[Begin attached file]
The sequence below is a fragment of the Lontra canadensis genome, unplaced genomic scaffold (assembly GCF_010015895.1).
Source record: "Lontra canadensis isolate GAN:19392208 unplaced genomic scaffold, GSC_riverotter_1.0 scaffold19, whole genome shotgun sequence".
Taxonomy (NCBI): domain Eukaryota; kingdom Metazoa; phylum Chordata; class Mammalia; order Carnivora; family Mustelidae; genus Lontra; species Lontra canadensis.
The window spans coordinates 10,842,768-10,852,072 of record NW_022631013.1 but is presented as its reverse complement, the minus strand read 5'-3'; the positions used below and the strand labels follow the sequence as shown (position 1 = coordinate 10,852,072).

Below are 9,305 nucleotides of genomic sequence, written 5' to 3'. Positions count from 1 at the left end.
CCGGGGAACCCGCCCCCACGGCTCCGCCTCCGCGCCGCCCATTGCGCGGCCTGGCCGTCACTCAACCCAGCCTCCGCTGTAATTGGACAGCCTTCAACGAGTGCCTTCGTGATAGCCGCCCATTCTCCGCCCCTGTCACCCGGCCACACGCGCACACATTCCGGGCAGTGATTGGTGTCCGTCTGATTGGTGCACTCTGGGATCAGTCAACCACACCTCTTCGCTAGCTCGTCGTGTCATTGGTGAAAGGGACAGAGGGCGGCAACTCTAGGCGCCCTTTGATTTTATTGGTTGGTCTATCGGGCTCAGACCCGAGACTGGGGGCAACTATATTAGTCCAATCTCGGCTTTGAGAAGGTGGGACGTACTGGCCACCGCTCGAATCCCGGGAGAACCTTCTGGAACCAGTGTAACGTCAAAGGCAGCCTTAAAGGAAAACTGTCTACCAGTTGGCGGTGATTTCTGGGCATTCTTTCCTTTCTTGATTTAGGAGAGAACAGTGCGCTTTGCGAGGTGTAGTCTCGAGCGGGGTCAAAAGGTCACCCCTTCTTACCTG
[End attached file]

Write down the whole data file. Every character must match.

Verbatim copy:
The sequence below is a fragment of the Lontra canadensis genome, unplaced genomic scaffold (assembly GCF_010015895.1).
Source record: "Lontra canadensis isolate GAN:19392208 unplaced genomic scaffold, GSC_riverotter_1.0 scaffold19, whole genome shotgun sequence".
Taxonomy (NCBI): domain Eukaryota; kingdom Metazoa; phylum Chordata; class Mammalia; order Carnivora; family Mustelidae; genus Lontra; species Lontra canadensis.
The window spans coordinates 10,842,768-10,852,072 of record NW_022631013.1 but is presented as its reverse complement, the minus strand read 5'-3'; the positions used below and the strand labels follow the sequence as shown (position 1 = coordinate 10,852,072).

Below are 9,305 nucleotides of genomic sequence, written 5' to 3'. Positions count from 1 at the left end.
CCGGGGAACCCGCCCCCACGGCTCCGCCTCCGCGCCGCCCATTGCGCGGCCTGGCCGTCACTCAACCCAGCCTCCGCTGTAATTGGACAGCCTTCAACGAGTGCCTTCGTGATAGCCGCCCATTCTCCGCCCCTGTCACCCGGCCACACGCGCACACATTCCGGGCAGTGATTGGTGTCCGTCTGATTGGTGCACTCTGGGATCAGTCAACCACACCTCTTCGCTAGCTCGTCGTGTCATTGGTGAAAGGGACAGAGGGCGGCAACTCTAGGCGCCCTTTGATTTTATTGGTTGGTCTATCGGGCTCAGACCCGAGACTGGGGGCAACTATATTAGTCCAATCTCGGCTTTGAGAAGGTGGGACGTACTGGCCACCGCTCGAATCCCGGGAGAACCTTCTGGAACCAGTGTAACGTCAAAGGCAGCCTTAAAGGAAAACTGTCTACCAGTTGGCGGTGATTTCTGGGCATTCTTTCCTTTCTTGATTTAGGAGAGAACAGTGCGCTTTGCGAGGTGTAGTCTCGAGCGGGGTCAAAAGGTCACCCCTTCTTACCTG